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With additional reporting by Lee Kah Ghim (Nur E Alam) and Tan Ruoqi (Nur Mohammad)
Some stories we hear from workers come in fragments and it is hard to fully understand what’s going on with their cases. The stories are also so divergent that one wonders if there are consistent policies or processes in place at the Ministry of Manpower (MOM).
Elangovan (not his real name) has been waiting “over six month” to get satisfaction over unpaid wages. The shipyard worker says monthly salaries at his company were always three months late, but when they stretched to “four, five month”, his patience snapped. He admits that there was an intemperate confrontation with his foreman, after which it became very difficult to continue working at the job. So he lodged a complaint at MOM for salary arrears.
He asked officials there for a temporary job, but was turned down. Reason unknown.
So how does he survive? A quick look at his meal card hints at how. Turning up at TWC2’s Cuff Road Project at an unusually low frequency of just three times a month indicates that he probably has some kind of income to buy his own meals most days. Perhaps he is part of the underground economy?
This may explain why he doesn’t seem to have much to say about his salary complaint at MOM. He cannot tell us clearly what stage it has reached. “I go MOM for chop,” he says, referring to the regular visits he must make to extend his Special Pass, “but my case officer never call me.” Nor, apparently, does Elangovan make any effort to call him. Maybe he doesn’t care too much if, financially, he is in the black. Nevertheless, having a salary case drag on for more than half a year cries out for an explanation. What is really going on?
In complete contrast, 26-year-old Nur Mohammad Aminur Islam (pictured above) got the full amount owed to him by his former employer, Allianzze Construction Pte Ltd, within a month of registering his complaint at MOM. Nuro’s complaint is similar to Elangovan’s — wages paid chronically late. In Nuro’s case, he says four months on average, and that at the time he went to MOM, he was owed over two thousand dollars.
It had been two years of frustration, despite working all this while. “If I ask boss pay salary, then boss say wait one more week… Pay always late, always late late late,” he says in exasperation.
Why did he take so long to bring his grievances to the attention of MOM? Nuro shrugs, explaining that he could not complain about late wages as he wanted to keep his job. There was a sunk cost of $4,400 that he had paid in agent fees in order to secure the contract. Making that trip down to MOM would have put his job in jeopardy. Thus, it was only when his work permit was about to expire, that he decided to act.
Once his complaint was lodged, perhaps things moved fast for him because he had the needed documentation to expedite his case. Nuro shows us the time sheets that logged the number of hours worked, but the pay slips were little more than handwritten numbers on tattered envelopes. More likely, it is the attitude of the employer that may determine if the case moves quickly or slowly. One that is determined to stonewall can hold up a case for a long time, and for all MOM’s regulatory powers, little progress results.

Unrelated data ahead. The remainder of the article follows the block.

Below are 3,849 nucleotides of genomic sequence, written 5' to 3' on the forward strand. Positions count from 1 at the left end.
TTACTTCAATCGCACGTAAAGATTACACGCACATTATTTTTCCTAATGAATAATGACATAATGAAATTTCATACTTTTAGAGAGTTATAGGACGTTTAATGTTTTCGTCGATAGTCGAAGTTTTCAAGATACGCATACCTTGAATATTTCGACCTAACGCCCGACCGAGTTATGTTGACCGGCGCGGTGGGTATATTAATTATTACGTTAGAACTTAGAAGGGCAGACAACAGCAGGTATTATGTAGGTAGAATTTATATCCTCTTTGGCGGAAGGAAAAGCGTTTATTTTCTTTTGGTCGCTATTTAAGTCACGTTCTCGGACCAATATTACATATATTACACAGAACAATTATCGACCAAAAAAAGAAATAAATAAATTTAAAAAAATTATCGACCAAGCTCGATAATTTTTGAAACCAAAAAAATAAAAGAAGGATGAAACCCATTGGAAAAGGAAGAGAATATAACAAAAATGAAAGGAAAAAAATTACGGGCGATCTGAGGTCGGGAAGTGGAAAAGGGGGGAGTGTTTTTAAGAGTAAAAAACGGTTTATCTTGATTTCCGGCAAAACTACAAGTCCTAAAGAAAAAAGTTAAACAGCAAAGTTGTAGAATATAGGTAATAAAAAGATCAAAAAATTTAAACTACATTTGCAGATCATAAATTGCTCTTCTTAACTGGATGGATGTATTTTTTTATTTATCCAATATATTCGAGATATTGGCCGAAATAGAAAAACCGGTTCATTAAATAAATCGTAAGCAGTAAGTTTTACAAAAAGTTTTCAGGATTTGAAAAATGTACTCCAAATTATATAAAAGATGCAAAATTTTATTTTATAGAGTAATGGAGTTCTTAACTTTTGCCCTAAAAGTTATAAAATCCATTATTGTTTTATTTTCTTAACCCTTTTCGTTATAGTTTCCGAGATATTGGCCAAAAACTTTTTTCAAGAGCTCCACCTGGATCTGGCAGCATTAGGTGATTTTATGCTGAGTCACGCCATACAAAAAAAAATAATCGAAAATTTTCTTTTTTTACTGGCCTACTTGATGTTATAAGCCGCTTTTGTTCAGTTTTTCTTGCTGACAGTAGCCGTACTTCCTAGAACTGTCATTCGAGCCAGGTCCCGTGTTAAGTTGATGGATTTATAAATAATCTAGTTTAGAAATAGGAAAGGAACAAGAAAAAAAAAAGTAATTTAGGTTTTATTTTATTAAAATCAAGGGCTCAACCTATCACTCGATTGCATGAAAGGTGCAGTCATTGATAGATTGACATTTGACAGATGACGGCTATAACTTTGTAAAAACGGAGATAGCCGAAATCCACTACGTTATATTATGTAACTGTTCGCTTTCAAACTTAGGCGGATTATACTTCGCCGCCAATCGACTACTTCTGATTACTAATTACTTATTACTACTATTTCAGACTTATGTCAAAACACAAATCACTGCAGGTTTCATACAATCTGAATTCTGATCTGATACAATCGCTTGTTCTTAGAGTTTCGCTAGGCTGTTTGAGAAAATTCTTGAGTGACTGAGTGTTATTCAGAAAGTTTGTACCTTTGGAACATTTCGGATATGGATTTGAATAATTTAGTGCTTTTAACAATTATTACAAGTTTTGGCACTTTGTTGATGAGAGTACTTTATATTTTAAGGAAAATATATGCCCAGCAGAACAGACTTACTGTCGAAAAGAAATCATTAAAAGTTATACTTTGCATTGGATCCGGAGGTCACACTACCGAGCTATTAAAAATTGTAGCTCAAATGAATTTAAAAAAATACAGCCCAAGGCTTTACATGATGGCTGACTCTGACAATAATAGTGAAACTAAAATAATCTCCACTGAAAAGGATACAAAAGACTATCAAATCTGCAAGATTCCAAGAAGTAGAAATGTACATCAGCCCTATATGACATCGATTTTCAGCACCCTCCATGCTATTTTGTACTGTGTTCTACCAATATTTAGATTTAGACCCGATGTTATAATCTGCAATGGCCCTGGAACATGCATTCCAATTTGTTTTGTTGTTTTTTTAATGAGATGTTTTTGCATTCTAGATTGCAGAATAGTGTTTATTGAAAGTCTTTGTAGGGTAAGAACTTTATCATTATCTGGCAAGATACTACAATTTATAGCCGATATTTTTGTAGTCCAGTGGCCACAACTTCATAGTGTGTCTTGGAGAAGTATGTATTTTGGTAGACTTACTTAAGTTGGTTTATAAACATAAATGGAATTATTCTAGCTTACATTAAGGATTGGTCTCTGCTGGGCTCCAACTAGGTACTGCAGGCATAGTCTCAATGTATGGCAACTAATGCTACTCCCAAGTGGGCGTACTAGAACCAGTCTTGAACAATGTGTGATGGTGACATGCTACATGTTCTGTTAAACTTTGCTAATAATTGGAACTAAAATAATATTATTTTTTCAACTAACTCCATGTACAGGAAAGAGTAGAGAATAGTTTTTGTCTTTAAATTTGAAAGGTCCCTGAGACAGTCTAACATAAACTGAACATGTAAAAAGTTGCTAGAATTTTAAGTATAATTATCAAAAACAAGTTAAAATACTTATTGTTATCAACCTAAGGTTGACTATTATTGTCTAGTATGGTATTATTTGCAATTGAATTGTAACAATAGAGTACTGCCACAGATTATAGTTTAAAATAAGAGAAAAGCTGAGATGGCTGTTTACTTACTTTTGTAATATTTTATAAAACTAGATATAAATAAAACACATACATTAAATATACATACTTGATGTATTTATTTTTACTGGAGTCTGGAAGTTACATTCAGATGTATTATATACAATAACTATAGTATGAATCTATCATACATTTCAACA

A different man with a similar name is an example of this.
Nur E Alam Abdur Rahman’s father back in Bangladesh is fighting for his life in a hospital; his wife is being hounded over various overdue payments and his entire family is pressing him for money to buy food and supplies. Nur is desperate to return home to see to the many problems, but his case has dragged on for a year, no thanks to MOM. And it’s not over yet.
It all began a year ago when Nur (pictured right) was hurt in a workplace accident. The shackles of the pipe on which he was standing got loose, and both pipe and man slammed into another pipe. Nur’s thigh was crushed, and till today his left leg, knee-down, remains numb. He was hospitalised, put out of work, and needless to say, lost his crucial source of income. He began to depend on his savings to pay for his daily accommodation, food and other necessities, hoping that he would recover as soon as possible.
However, everything’s been going downhill since. His father has had to be hospitalized for heart problems; his condition deteriorates with each passing day. With no money, Nur’s wife can no longer pay off their mortgage, and his 7-year-old daughter is now having trouble attending school too.
Under the law, Nur’s employer should be paying him two-thirds of his previous gross salary as ‘medical leave wages’, but the company has not done so.
He has diligently gone to MOM each time a meeting was called. His appointments card shows fifteen visits. In a voice tinged with despair, Nur explains that each time either the lawyer from the insurance company or representatives from his employer failed to turn up. And so his case remains unresolved, his life suspended in a twilight zone.
“No money, cannot go back.” Nur says quietly, his eyes downcast.
It may seem a trivial matter to the others involved to postpone his case again and again, but to Nur, his father and his family, it makes a world of difference.
TWC2 is an organization that is dedicated to assisting low-wage migrant workers when they are in difficulty. We are motivated by a sense of fairness and humanity, though our caseload often exceeds our